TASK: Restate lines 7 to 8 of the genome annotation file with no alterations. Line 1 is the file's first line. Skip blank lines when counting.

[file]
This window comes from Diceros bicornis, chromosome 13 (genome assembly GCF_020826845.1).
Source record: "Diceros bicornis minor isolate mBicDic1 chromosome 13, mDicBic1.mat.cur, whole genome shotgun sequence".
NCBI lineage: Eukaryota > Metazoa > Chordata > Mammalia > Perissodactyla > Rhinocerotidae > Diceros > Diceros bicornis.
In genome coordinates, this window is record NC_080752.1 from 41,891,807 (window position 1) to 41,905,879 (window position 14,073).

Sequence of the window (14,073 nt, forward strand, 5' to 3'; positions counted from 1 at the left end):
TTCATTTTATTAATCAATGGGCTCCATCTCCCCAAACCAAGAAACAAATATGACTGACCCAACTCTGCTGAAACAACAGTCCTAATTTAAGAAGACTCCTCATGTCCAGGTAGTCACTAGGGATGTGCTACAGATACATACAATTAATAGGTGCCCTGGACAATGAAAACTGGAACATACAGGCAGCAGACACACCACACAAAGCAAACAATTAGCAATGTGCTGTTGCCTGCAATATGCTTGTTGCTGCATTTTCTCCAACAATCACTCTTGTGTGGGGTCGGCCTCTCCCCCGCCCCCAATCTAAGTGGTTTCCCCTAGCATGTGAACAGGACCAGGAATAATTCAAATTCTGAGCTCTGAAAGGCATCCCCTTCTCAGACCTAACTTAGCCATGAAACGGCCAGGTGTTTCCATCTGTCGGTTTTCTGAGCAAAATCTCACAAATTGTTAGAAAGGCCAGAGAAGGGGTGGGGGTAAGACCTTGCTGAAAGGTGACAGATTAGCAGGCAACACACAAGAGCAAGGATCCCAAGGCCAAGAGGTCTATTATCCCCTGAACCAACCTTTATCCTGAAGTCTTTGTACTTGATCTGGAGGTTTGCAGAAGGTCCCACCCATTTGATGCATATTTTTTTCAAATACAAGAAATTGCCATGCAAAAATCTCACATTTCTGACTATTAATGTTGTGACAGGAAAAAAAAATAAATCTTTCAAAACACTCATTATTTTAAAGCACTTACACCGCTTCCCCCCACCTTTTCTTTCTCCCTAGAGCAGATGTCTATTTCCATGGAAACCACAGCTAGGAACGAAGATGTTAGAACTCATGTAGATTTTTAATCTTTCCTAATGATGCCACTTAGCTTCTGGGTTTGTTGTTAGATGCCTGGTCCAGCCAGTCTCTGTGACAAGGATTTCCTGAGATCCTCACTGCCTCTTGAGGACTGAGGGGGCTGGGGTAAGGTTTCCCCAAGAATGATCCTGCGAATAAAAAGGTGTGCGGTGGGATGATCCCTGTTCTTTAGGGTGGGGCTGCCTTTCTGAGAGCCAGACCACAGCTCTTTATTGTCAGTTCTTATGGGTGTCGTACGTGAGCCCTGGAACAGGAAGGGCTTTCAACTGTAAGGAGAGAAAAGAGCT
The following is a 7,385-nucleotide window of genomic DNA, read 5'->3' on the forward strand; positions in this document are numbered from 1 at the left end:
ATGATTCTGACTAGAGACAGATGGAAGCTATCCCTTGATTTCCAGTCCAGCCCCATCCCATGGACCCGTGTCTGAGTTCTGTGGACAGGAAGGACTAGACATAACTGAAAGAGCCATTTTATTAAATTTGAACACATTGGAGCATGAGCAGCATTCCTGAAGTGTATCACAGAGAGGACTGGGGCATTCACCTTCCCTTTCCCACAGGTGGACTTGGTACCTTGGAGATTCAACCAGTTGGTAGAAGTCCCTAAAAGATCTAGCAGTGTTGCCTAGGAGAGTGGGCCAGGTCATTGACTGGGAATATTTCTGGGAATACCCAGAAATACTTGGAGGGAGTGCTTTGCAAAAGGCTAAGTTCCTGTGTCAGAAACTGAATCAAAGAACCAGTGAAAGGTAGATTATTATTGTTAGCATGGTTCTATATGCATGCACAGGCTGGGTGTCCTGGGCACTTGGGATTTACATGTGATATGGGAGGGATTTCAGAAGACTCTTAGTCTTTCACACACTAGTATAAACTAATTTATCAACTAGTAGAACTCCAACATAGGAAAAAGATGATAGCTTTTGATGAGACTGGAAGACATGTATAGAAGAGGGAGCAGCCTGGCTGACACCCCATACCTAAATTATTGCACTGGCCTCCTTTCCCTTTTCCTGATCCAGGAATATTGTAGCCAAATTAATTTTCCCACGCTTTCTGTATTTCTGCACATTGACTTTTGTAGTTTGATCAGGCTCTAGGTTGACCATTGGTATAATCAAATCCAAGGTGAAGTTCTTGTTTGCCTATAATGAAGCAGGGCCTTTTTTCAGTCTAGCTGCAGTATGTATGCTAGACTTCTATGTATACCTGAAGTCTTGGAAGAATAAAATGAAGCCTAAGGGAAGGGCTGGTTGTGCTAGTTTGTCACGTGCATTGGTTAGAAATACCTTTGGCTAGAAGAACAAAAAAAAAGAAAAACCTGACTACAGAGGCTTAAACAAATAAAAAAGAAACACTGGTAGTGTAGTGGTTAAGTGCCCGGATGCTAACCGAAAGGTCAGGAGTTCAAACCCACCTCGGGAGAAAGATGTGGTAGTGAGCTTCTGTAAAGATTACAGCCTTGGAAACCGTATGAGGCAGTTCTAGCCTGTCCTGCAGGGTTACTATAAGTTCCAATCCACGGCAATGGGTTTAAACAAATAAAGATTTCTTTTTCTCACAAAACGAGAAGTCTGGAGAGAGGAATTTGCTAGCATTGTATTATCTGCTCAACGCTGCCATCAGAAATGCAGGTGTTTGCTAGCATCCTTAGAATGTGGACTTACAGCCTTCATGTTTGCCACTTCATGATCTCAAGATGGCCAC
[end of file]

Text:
The following is a 7,385-nucleotide window of genomic DNA, read 5'->3' on the forward strand; positions in this document are numbered from 1 at the left end:
ATGATTCTGACTAGAGACAGATGGAAGCTATCCCTTGATTTCCAGTCCAGCCCCATCCCATGGACCCGTGTCTGAGTTCTGTGGACAGGAAGGACTAGACATAACTGAAAGAGCCATTTTATTAAATTTGAACACATTGGAGCATGAGCAGCATTCCTGAAGTGTATCACAGAGAGGACTGGGGCATTCACCTTCCCTTTCCCACAGGTGGACTTGGTACCTTGGAGATTCAACCAGTTGGTAGAAGTCCCTAAAAGATCTAGCAGTGTTGCCTAGGAGAGTGGGCCAGGTCATTGACTGGGAATATTTCTGGGAATACCCAGAAATACTTGGAGGGAGTGCTTTGCAAAAGGCTAAGTTCCTGTGTCAGAAACTGAATCAAAGAACCAGTGAAAGGTAGATTATTATTGTTAGCATGGTTCTATATGCATGCACAGGCTGGGTGTCCTGGGCACTTGGGATTTACATGTGATATGGGAGGGATTTCAGAAGACTCTTAGTCTTTCACACACTAGTATAAACTAATTTATCAACTAGTAGAACTCCAACATAGGAAAAAGATGATAGCTTTTGATGAGACTGGAAGACATGTATAGAAGAGGGAGCAGCCTGGCTGACACCCCATACCTAAATTATTGCACTGGCCTCCTTTCCCTTTTCCTGATCCAGGAATATTGTAGCCAAATTAATTTTCCCACGCTTTCTGTATTTCTGCACATTGACTTTTGTAGTTTGATCAGGCTCTAGGTTGACCATTGGTATAATCAAATCCAAGGTGAAGTTCTTGTTTGCCTATAATGAAGCAGGGCCTTTTTTCAGTCTAGCTGCAGTATGTATGCTAGACTTCTATGTATACCTGAAGTCTTGGAAGAATAAAATGAAGCCTAAGGGAAGGGCTGGTTGTGCTAGTTTGTCACGTGCATTGGTTAGAAATACCTTTGGCTAGAAGAACAAAAAAAAAGAAAAACCTGACTACAGAGGCTTAAACAAATAAAAAAGAAACACTGGTAGTGTAGTGGTTAAGTGCCCGGATGCTAACCGAAAGGTCAGGAGTTCAAACCCACCTCGGGAGAAAGATGTGGTAGTGAGCTTCTGTAAAGATTACAGCCTTGGAAACCGTATGAGGCAGTTCTAGCCTGTCCTGCAGGGTTACTATAAGTTCCAATCCACGGCAATGGGTTTAAACAAATAAAGATTTCTTTTTCTCACAAAACGAGAAGTCTGGAGAGAGGAATTTGCTAGCATTGTATTATCTGCTCAACGCTGCCATCAGAAATGCAGGTGTTTGCTAGCATCCTTAGAATGTGGACTTACAGCCTTCATGTTTGCCACTTCATGATCTCAAGATGGCCAC